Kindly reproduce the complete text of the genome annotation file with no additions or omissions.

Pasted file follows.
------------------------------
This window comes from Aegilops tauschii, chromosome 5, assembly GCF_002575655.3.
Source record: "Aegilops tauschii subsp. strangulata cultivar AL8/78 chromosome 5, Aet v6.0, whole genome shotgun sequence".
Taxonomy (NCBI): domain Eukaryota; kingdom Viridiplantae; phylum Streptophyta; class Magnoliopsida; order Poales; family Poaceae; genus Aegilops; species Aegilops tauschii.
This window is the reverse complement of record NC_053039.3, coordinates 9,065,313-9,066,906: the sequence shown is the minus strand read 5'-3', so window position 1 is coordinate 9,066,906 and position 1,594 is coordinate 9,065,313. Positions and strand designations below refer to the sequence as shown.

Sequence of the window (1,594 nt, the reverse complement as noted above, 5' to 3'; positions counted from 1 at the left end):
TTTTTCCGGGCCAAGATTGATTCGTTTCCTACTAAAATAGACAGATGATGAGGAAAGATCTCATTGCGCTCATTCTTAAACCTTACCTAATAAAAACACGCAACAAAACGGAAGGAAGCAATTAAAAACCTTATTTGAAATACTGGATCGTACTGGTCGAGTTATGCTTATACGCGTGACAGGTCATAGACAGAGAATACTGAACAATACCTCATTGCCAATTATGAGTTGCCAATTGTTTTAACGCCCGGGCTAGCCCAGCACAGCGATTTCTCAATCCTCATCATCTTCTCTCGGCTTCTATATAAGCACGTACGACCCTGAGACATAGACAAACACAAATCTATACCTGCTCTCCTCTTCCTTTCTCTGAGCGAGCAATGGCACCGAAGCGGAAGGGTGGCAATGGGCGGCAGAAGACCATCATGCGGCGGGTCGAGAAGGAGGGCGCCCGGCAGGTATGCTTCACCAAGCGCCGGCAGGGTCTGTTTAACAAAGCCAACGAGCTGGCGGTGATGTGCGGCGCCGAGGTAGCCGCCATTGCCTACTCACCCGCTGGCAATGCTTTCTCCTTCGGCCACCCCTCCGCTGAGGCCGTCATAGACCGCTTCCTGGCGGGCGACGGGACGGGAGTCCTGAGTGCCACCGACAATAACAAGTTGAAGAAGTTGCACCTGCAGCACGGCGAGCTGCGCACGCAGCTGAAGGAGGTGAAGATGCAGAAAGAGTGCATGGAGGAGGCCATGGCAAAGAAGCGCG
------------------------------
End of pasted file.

This window comes from Aegilops tauschii, chromosome 5, assembly GCF_002575655.3.
Source record: "Aegilops tauschii subsp. strangulata cultivar AL8/78 chromosome 5, Aet v6.0, whole genome shotgun sequence".
Taxonomy (NCBI): domain Eukaryota; kingdom Viridiplantae; phylum Streptophyta; class Magnoliopsida; order Poales; family Poaceae; genus Aegilops; species Aegilops tauschii.
This window is the reverse complement of record NC_053039.3, coordinates 9,065,313-9,066,906: the sequence shown is the minus strand read 5'-3', so window position 1 is coordinate 9,066,906 and position 1,594 is coordinate 9,065,313. Positions and strand designations below refer to the sequence as shown.

Sequence of the window (1,594 nt, the reverse complement as noted above, 5' to 3'; positions counted from 1 at the left end):
TTTTTCCGGGCCAAGATTGATTCGTTTCCTACTAAAATAGACAGATGATGAGGAAAGATCTCATTGCGCTCATTCTTAAACCTTACCTAATAAAAACACGCAACAAAACGGAAGGAAGCAATTAAAAACCTTATTTGAAATACTGGATCGTACTGGTCGAGTTATGCTTATACGCGTGACAGGTCATAGACAGAGAATACTGAACAATACCTCATTGCCAATTATGAGTTGCCAATTGTTTTAACGCCCGGGCTAGCCCAGCACAGCGATTTCTCAATCCTCATCATCTTCTCTCGGCTTCTATATAAGCACGTACGACCCTGAGACATAGACAAACACAAATCTATACCTGCTCTCCTCTTCCTTTCTCTGAGCGAGCAATGGCACCGAAGCGGAAGGGTGGCAATGGGCGGCAGAAGACCATCATGCGGCGGGTCGAGAAGGAGGGCGCCCGGCAGGTATGCTTCACCAAGCGCCGGCAGGGTCTGTTTAACAAAGCCAACGAGCTGGCGGTGATGTGCGGCGCCGAGGTAGCCGCCATTGCCTACTCACCCGCTGGCAATGCTTTCTCCTTCGGCCACCCCTCCGCTGAGGCCGTCATAGACCGCTTCCTGGCGGGCGACGGGACGGGAGTCCTGAGTGCCACCGACAATAACAAGTTGAAGAAGTTGCACCTGCAGCACGGCGAGCTGCGCACGCAGCTGAAGGAGGTGAAGATGCAGAAAGAGTGCATGGAGGAGGCCATGGCAAAGAAGCGCG